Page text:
Makar Sankranti: Significance, Background and Facts You Should Know

Makar Sankranti is one of the main festivals of the India. According to astrology, on the day of Makar Sankranti, the Sun enters from Sagittarius to Capricorn constellation . The entry of the Sun from one constellation to another is called Sankranti. Explore the significance of Makar Sankranti, it’s background, and facts you should know about it, in this post.

Makar Sankranti: The Festival and Significance

The Makar(Capricorn) Sankranti begins with the fire element and the Kark (Cancer) Sankranti with the water element. By this time, the Sun becomes Uttarayan. The Chanting and charity benefits the seekers in many folds, as this time helps them spiritually.

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Having immense spiritual and health benefits on this occassion, this is the day of massive significance for bathing in Ganga (Ganga Snana), charity and worshiping Suryadev(Sun God).

The festival of Makar Sankranti is also popular as Khichdi festival. Usually Makar Sankranti falls on 14-15 in the month of January.

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Makar Sankranti: Background and History

In legends, Sankranti killed a demon called Sankarasur. People celebrate the festival for different reasons in different parts of India. In some parts of India, the festival marks the end of the winter solstice and the beginning of the harvest season. In other parts of India, the festival marks the end of the month of Pausha and the beginning of the month of Magha. People associate the festival with the worship of the sun god, Surya, and believe that it brings good luck and prosperity

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People know Makar Sankranti by various names including Magh Bihu in Assam, Maghi Saaji in Himachal Pradesh, Maghi Sangrand in Punjab, Maghi Sangrand or Uttarain (Uttarayana) in Jammu, Sakrat in Haryana, Sakraat in Rajasthan, Sukarat in central India, Pongal in Tamil Nadu, Uttarayana in Gujarat and Uttar Pradesh, Ghughuti in Uttarakhand, Dahi Chura in Bihar, Makar Sankranti in Odisha, Karnataka, Maharashtra, Goa, West Bengal (Poush Sankranti or Mokor Sonkranti), Uttar Pradesh (Khichidi Sankranti), Uttarakhand Uttarayani) or as simply, Sankranti in Andhra Pradesh and Telangana.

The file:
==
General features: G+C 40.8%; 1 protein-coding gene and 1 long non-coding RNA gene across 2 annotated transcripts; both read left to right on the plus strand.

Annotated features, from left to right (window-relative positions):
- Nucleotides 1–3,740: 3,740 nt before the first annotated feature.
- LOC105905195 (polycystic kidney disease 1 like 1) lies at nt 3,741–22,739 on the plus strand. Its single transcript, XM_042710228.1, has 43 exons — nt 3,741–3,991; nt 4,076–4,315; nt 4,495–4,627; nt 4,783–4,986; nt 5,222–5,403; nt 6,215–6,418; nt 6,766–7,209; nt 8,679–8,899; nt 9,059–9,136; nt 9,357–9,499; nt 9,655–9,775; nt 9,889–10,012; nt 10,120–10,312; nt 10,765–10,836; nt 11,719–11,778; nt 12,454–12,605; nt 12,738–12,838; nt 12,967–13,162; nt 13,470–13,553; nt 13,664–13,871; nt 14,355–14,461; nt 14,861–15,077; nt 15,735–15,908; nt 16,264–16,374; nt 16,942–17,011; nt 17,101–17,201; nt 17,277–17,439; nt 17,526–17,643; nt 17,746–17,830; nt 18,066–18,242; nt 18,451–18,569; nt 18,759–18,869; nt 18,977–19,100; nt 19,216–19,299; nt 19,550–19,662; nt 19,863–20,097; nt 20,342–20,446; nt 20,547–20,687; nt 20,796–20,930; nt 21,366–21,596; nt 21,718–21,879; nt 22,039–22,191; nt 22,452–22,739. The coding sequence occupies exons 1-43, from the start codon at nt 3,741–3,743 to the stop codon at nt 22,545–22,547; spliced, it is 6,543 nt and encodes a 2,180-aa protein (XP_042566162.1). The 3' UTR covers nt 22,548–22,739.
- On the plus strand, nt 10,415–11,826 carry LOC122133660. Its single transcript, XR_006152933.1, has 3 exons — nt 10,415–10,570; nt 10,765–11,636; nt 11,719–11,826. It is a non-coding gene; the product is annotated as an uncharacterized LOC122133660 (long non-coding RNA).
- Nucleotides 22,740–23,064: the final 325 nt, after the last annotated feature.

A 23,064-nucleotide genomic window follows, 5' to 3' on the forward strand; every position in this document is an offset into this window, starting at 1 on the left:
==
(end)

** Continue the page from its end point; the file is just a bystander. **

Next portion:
Makar Sankranti Specials: Kites, Sesame and Magh Mela

Indians enjoy Makar Sankranti in different styles and names across the country, and the food is no exception.

significance of Makar Sankranti, it's background, and facts

People enjoy a variety of traditional foods on this auspicious day. Some of the most popular dishes include:

  1. Til Laddoo: A signature sweet made with sesame seeds and jaggery.
  2. Gajak: A brittle sweet made with jaggery and peanuts.
  3. Makara Chaula: A dish made with fresh harvest of rice, jaggery, milk, banana, and sugarcane.
  4. Payesh: A South Indian relative of the North Indian Kheer, sweetened using jaggery instead of sugar.
  5. Puran Poli: A sweet paratha with a filling of moong dal and jaggery mixture.
  6. Khichdi: A staple dish prepared using moong dal and rice.
  7. Pinni: A Punjabi sweet made with wheat flour, ghee, and dry fruits.
  8. Undhiyu: A popular Gujarati dish made with a mix of vegetables like potato, brinjal, green beans, yam, peas, and raw bananas.
  9. Sakkar Pongal: A popular rice-based dish prepared using rice, moong dal, and jaggery.

Travelers witness the diversity in the Indian people and their way of living on this day.

Flying the Kites on Sankranti

Amidst the festivities of Makar Sankranti, the ancient art of kite flying seamlessly intertwines with the celebratory spirit across India. This annual jubilation, observed on the 14-15th of January, signifies the solar journey into the realm of Makar(Capricorn), heralding longer days and bidding farewell to the winter solstice.

The soaring kites, emblematic of the sun, become the heralds of triumph, embodying the eternal struggle of virtue over malevolence. These aero-crafts carry profound connotations of patriotism, liberty, and affection, endowing them with a captivating significance that resonates even with the younger populace.

Despite their seemingly mundane nature as mere textile constructs, kites wield a remarkable influence as potent symbols, particularly in the eyes of children.

Sesame seeds (Til) an integral part of the festival

Entwined within the cultural tapestry of Makar Sankranti revelries in India, sesame seeds assume a paramount role. According to sacred tenets, these seeds garnered divine benediction from Lord Yama, the deity presiding over the realm of mortality, earning them the epithet “seeds of immortality.

Across diverse regions, the pervasive use of sesame seeds unfolds during the festivities, finding versatile applications in culinary pursuits. Noteworthy is their contribution to the creation of delectable sweets such as til ke laddo, gajak, and til ki chikki.

Beyond the culinary realm, the significance of black sesame seeds extends to the performance of Tarpan. A ritual intricately designed to pay homage to departed ancestors. The sanctity of temples is graced with the offering of these ebony seeds. A gesture believed to serve as a protective shield against the adverse influences of Saturn or Rahu, as advised by age-old wisdom

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